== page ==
TWEED Shire Council's $2.5 million loan to the troubled Condong cogeneration plant has been repaid 15 years early.
It's a relief for the council as there had been fears the money would have to be written-off after the Condong and Broadwater bioenergy plants went into receivership in 2011.
The $220 million venture was recently sold by the NSW Sugar Milling Cooperative to Swiss-based investment company Capital Dynamics for an undisclosed sum.
Council's acting general manager Troy Green said when the venture went into receivership the council could have exercised its parent guarantee and called in the 20-year loan immediately.
But Mr Green said that might have scuttled the project.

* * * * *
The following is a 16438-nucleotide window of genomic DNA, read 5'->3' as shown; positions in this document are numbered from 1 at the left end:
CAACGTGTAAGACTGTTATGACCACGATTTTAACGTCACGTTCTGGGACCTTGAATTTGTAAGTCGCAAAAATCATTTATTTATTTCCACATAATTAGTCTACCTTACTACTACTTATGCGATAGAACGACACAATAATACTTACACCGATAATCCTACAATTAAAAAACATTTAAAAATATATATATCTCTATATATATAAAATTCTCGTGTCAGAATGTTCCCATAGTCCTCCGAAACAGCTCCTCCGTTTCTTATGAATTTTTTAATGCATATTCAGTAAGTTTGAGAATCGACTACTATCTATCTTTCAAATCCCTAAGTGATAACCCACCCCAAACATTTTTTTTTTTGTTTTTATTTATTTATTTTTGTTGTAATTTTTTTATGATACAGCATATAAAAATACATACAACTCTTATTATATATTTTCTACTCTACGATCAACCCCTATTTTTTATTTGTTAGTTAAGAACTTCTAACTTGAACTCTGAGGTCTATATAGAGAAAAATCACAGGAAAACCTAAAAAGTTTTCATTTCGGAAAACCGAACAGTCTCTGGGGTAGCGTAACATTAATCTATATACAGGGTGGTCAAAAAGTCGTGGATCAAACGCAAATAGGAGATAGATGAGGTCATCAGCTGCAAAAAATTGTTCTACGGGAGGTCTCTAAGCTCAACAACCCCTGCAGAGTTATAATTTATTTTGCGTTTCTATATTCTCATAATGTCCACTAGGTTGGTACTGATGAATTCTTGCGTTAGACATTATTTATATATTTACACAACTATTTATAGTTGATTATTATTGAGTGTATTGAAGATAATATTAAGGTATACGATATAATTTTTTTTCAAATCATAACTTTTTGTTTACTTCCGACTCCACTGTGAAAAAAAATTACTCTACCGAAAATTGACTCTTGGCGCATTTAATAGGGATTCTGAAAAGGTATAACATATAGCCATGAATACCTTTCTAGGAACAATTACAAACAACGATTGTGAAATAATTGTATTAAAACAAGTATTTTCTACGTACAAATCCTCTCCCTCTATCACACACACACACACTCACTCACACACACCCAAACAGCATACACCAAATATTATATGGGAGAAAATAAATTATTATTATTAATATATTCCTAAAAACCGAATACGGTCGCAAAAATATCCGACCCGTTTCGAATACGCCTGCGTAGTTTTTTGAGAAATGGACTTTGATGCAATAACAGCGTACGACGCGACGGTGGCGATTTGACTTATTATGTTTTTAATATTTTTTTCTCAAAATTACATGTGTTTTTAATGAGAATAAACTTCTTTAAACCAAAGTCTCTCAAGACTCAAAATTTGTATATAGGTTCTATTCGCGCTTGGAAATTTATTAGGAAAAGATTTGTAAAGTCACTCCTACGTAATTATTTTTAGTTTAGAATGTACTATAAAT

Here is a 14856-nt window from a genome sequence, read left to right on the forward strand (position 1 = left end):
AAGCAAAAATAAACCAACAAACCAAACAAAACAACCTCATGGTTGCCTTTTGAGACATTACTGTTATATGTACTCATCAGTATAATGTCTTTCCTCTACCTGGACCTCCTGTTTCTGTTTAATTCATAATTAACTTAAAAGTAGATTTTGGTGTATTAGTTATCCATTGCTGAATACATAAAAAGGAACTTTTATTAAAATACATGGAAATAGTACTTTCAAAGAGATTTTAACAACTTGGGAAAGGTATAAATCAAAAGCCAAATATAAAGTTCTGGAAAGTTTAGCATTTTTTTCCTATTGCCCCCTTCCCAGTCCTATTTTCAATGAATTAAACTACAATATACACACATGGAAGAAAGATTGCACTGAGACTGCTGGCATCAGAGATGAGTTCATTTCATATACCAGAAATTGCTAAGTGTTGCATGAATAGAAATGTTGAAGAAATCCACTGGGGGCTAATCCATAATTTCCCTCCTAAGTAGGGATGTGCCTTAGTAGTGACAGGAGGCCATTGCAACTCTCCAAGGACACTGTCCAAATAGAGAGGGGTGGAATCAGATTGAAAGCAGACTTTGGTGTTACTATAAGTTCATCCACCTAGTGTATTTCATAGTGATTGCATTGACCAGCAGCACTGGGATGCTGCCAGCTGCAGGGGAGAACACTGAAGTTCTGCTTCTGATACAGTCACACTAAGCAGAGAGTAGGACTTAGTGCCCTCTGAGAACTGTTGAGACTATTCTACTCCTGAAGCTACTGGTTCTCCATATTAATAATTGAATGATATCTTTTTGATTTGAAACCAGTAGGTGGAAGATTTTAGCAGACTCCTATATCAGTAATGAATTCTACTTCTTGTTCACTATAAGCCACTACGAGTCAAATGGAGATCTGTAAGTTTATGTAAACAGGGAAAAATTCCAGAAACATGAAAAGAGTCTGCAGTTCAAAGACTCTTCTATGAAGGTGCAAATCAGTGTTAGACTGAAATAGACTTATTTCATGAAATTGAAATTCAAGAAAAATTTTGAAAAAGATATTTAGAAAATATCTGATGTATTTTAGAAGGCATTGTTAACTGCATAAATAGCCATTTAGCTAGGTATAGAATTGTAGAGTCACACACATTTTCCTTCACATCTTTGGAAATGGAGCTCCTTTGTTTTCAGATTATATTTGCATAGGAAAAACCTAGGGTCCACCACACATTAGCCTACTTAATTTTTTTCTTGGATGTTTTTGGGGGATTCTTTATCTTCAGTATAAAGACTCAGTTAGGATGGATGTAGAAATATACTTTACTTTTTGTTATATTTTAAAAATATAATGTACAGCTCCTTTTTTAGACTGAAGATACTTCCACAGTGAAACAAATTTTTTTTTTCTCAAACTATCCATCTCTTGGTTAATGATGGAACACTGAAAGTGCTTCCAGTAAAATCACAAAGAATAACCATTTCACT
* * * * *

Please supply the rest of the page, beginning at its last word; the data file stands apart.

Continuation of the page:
"We decided to wait and hope for someone with the skills and expertise to sustain the industry and that's what happened," he said.
The money was repaid to the council last week.
The council's loan financed the construction of the Condong tertiary treatment plant, pump station and pipe work.
Cr Warren Polglase told the Tweed Chamber of Commerce meeting on Tuesday: "Troy Green fought tooth and nail to get our money back in the kitty."
Depending on fuel supply, Capital Dynamics plans to run the Condong and Broadwater bioenergy plants during the sugar cane off-season, targeting peak pricing periods. Co-operative CEO Chris Connors said no jobs would be lost in the sale.
NSW Canegrowers Association's chairman Wayne Rogers said the sale gave certainty for growers and the industry's future. The co-op cited depressed green energy prices as a major reason for the plant's failure.